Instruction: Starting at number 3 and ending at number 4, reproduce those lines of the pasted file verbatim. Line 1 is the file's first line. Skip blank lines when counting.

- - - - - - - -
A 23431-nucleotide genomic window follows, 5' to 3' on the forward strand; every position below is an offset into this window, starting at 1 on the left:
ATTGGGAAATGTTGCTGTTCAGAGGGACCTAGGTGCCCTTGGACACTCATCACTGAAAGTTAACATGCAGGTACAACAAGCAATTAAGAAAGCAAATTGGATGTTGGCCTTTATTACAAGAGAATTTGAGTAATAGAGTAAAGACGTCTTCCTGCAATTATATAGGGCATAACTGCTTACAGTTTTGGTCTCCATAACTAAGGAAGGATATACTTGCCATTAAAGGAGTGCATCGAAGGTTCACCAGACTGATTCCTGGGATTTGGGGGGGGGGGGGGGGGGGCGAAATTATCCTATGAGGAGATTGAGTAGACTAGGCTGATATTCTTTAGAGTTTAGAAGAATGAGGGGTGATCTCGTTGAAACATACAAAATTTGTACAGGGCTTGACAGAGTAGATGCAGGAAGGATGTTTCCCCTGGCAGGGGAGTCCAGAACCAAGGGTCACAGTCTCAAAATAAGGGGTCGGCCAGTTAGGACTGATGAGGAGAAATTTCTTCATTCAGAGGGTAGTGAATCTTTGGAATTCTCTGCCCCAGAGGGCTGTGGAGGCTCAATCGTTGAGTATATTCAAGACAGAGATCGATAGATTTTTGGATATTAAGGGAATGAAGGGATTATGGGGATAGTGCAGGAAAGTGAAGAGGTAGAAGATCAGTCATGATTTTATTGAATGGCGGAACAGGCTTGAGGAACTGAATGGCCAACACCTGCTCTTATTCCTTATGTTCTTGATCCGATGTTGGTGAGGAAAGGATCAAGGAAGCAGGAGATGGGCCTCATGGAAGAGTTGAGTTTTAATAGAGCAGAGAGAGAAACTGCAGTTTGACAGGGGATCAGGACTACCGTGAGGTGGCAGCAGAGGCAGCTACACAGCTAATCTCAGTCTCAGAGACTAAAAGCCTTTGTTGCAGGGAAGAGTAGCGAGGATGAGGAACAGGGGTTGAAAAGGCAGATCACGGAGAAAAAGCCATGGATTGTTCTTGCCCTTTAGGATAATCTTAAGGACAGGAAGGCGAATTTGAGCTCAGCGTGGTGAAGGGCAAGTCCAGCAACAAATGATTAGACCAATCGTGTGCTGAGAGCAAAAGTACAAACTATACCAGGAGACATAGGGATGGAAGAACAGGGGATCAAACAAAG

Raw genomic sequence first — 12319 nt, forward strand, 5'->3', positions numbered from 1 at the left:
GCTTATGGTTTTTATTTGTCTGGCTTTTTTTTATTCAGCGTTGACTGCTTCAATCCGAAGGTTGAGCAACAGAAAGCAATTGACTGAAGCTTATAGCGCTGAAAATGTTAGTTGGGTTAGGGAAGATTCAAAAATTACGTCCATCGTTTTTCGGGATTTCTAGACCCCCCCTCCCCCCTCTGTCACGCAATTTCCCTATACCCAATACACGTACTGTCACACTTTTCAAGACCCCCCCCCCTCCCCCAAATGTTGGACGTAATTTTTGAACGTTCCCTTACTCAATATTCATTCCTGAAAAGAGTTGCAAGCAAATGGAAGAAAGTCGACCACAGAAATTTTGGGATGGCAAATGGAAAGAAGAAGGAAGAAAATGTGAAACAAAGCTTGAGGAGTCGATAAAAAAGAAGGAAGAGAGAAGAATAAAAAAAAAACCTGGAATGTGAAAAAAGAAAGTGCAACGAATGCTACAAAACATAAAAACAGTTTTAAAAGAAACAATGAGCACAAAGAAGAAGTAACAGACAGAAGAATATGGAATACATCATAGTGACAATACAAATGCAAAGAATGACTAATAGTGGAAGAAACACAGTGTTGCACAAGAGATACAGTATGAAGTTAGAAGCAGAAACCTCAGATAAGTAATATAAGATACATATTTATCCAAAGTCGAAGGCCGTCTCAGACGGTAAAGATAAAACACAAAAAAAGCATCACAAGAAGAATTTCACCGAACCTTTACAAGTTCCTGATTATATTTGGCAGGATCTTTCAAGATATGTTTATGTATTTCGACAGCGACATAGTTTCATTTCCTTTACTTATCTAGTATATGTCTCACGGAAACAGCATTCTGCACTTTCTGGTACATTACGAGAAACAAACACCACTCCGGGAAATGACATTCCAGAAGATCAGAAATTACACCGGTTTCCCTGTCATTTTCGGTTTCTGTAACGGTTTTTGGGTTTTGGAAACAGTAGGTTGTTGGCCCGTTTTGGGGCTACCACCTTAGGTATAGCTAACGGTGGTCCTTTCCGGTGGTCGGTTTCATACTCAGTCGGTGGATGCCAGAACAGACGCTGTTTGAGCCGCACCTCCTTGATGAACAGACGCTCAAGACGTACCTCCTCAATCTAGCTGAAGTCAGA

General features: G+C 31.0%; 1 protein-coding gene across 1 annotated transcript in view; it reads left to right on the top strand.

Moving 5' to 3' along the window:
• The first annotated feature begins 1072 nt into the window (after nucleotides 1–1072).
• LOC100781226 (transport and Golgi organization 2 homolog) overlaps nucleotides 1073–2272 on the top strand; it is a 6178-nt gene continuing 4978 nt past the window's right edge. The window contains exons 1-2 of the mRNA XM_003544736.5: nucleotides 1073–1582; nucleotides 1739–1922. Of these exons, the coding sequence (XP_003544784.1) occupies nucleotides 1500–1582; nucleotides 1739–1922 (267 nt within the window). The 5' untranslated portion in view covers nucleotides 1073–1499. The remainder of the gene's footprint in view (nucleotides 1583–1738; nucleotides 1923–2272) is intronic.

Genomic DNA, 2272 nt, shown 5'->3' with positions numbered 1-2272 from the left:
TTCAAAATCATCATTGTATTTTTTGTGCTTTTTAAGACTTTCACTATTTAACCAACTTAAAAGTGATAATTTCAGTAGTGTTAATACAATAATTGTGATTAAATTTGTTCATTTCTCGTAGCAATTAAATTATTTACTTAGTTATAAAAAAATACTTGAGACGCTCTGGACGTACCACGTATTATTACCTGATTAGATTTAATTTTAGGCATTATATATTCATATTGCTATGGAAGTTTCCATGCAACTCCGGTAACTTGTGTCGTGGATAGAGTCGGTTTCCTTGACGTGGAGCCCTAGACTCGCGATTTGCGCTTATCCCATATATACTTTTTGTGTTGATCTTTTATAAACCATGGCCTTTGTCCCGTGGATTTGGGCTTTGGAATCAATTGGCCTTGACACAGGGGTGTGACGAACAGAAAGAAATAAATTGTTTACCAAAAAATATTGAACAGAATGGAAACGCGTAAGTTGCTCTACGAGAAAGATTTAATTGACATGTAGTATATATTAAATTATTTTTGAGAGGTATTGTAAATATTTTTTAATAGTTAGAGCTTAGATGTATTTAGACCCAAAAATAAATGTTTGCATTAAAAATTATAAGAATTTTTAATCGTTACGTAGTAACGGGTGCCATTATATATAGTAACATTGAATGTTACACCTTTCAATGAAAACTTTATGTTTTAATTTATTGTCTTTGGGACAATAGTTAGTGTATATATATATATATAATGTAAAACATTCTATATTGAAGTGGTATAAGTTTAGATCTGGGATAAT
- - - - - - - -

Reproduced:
Raw genomic sequence first — 12319 nt, forward strand, 5'->3', positions numbered from 1 at the left:
GCTTATGGTTTTTATTTGTCTGGCTTTTTTTTATTCAGCGTTGACTGCTTCAATCCGAAGGTTGAGCAACAGAAAGCAATTGACTGAAGCTTATAGCGCTGAAAATGTTAGTTGGGTTAGGGAAGATTCAAAAATTACGTCCATCGTTTTTCGGGATTTCTAGACCCCCCCTCCCCCCTCTGTCACGCAATTTCCCTATACCCAATACACGTACTGTCACACTTTTCAAGACCCCCCCCCCTCCCCCAAATGTTGGACGTAATTTTTGAACGTTCCCTTACTCAATATTCATTCCTGAAAAGAGTTGCAAGCAAATGGAAGAAAGTCGACCACAGAAATTTTGGGATGGCAAATGGAAAGAAGAAGGAAGAAAATGTGAAACAAAGCTTGAGGAGTCGATAAAAAAGAAGGAAGAGAGAAGAATAAAAAAAAAACCTGGAATGTGAAAAAAGAAAGTGCAACGAATGCTACAAAACATAAAAACAGTTTTAAAAGAAACAATGAGCACAAAGAAGAAGTAACAGACAGAAGAATATGGAATACATCATAGTGACAATACAAATGCAAAGAATGACTAATAGTGGAAGAAACACAGTGTTGCACAAGAGATACAGTATGAAGTTAGAAGCAGAAACCTCAGATAAGTAATATAAGATACATATTTATCCAAAGTCGAAGGCCGTCTCAGACGGTAAAGATAAAACACAAAAAAAGCATCACAAGAAGAATTTCACCGAACCTTTACAAGTTCCTGATTATATTTGGCAGGATCTTTCAAGATATGTTTATGTATTTCGACAGCGACATAGTTTCATTTCCTTTACTTATCTAGTATATGTCTCACGGAAACAGCATTCTGCACTTTCTGGTACATTACGAGAAACAAACACCACTCCGGGAAATGACATTCCAGAAGATCAGAAATTACACCGGTTTCCCTGTCATTTTCGGTTTCTGTAACGGTTTTTGGGTTTTGGAAACAGTAGGTTGTTGGCCCGTTTTGGGGCTACCACCTTAGGTATAGCTAACGGTGGTCCTTTCCGGTGGTCGGTTTCATACTCAGTCGGTGGATGCCAGAACAGACGCTGTTTGAGCCGCACCTCCTTGATGAACAGACGCTCAAGACGTACCTCCTCAATCTAGCTGAAGTCAGA